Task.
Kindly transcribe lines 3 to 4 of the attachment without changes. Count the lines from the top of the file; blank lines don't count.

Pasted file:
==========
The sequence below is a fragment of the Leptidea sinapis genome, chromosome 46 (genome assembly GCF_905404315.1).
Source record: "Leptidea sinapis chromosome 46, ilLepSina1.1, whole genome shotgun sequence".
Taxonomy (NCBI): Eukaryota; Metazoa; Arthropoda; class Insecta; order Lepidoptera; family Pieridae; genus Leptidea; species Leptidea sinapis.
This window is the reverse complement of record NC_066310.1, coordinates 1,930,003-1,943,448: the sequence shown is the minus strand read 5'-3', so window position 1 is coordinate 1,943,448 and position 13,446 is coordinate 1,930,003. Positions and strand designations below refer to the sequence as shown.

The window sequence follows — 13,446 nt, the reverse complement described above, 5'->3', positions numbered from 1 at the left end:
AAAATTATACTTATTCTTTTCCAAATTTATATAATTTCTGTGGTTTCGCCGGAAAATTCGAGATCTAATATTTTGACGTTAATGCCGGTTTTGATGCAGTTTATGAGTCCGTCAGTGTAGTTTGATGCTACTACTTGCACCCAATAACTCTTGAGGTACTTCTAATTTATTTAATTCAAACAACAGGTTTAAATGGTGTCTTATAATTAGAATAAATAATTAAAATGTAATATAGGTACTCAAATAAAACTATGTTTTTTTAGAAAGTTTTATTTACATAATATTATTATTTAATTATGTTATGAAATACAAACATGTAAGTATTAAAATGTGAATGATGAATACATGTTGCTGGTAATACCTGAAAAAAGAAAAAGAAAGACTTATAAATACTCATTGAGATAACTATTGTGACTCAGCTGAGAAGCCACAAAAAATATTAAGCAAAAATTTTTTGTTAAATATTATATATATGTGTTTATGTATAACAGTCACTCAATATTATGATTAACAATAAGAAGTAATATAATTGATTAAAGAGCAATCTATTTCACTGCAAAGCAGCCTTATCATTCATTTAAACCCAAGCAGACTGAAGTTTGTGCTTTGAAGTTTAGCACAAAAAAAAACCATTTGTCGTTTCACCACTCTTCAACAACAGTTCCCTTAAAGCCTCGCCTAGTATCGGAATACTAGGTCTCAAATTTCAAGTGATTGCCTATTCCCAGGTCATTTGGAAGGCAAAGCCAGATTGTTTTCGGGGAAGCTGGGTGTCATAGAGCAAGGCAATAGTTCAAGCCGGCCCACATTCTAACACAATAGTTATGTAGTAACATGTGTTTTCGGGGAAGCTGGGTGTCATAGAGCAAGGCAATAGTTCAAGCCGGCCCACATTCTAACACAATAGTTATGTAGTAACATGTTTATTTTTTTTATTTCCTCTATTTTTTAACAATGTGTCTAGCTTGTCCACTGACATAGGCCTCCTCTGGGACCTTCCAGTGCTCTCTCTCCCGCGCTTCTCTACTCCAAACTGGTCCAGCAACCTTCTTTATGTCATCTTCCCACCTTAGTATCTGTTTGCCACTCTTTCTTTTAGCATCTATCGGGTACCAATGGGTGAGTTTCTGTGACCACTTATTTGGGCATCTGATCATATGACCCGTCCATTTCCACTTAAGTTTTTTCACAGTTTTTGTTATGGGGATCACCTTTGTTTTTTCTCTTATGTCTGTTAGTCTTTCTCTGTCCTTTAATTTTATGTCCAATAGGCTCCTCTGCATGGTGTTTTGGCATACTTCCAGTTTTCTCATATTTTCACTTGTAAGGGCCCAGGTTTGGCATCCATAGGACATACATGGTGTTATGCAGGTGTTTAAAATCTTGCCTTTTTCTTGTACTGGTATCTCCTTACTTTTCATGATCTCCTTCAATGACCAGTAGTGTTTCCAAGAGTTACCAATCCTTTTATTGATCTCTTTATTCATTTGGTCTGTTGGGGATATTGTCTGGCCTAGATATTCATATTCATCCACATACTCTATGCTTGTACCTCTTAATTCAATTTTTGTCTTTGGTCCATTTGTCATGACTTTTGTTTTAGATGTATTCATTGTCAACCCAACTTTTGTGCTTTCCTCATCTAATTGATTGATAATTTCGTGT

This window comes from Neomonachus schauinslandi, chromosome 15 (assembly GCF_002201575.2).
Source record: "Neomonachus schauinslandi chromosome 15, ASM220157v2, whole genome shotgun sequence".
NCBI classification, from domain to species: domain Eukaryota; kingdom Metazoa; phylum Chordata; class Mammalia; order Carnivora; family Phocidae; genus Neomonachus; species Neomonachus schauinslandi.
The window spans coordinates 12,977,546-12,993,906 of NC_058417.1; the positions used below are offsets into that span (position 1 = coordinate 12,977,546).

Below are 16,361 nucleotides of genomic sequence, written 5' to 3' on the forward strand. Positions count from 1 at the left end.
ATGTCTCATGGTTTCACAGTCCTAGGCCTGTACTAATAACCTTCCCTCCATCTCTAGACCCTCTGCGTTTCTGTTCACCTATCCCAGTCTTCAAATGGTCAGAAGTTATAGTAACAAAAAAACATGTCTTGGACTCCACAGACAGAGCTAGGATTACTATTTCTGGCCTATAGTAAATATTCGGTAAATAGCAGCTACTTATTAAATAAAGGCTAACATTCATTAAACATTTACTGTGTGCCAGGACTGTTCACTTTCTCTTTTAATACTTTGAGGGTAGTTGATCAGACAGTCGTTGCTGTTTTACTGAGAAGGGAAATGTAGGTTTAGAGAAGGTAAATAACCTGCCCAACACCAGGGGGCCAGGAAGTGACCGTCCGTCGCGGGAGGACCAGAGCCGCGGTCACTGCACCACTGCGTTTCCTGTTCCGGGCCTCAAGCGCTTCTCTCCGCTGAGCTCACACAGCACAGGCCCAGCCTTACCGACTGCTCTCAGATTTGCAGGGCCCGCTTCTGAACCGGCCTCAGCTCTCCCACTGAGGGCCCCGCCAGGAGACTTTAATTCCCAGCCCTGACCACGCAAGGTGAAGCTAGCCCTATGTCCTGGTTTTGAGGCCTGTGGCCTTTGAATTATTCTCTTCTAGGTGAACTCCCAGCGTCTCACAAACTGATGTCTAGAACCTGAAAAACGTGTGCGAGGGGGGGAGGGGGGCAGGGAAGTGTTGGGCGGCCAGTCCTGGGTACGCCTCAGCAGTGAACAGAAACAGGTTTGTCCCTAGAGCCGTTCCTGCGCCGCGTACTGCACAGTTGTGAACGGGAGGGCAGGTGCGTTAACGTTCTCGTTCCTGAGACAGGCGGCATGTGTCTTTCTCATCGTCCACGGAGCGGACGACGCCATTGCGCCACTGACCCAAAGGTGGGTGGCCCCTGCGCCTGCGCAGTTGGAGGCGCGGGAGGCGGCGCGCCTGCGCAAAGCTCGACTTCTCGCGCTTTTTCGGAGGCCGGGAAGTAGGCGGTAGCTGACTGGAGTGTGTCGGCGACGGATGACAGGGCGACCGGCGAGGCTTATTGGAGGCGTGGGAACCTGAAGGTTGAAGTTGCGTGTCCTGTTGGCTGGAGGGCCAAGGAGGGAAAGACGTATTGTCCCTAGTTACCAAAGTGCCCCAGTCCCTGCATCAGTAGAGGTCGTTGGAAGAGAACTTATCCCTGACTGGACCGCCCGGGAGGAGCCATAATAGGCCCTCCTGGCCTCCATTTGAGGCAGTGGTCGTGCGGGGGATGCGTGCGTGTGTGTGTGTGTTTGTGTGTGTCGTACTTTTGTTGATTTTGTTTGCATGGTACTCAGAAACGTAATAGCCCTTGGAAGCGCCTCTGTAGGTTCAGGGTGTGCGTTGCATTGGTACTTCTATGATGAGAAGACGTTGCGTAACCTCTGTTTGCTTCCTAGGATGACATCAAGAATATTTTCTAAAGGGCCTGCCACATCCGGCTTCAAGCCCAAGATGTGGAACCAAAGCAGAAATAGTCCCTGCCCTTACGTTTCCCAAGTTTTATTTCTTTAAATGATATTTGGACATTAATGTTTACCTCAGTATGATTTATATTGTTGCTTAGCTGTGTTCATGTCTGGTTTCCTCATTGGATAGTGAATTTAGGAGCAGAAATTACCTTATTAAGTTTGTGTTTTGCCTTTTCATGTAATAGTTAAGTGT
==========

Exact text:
Taxonomy (NCBI): Eukaryota; Metazoa; Arthropoda; class Insecta; order Lepidoptera; family Pieridae; genus Leptidea; species Leptidea sinapis.
This window is the reverse complement of record NC_066310.1, coordinates 1,930,003-1,943,448: the sequence shown is the minus strand read 5'-3', so window position 1 is coordinate 1,943,448 and position 13,446 is coordinate 1,930,003. Positions and strand designations below refer to the sequence as shown.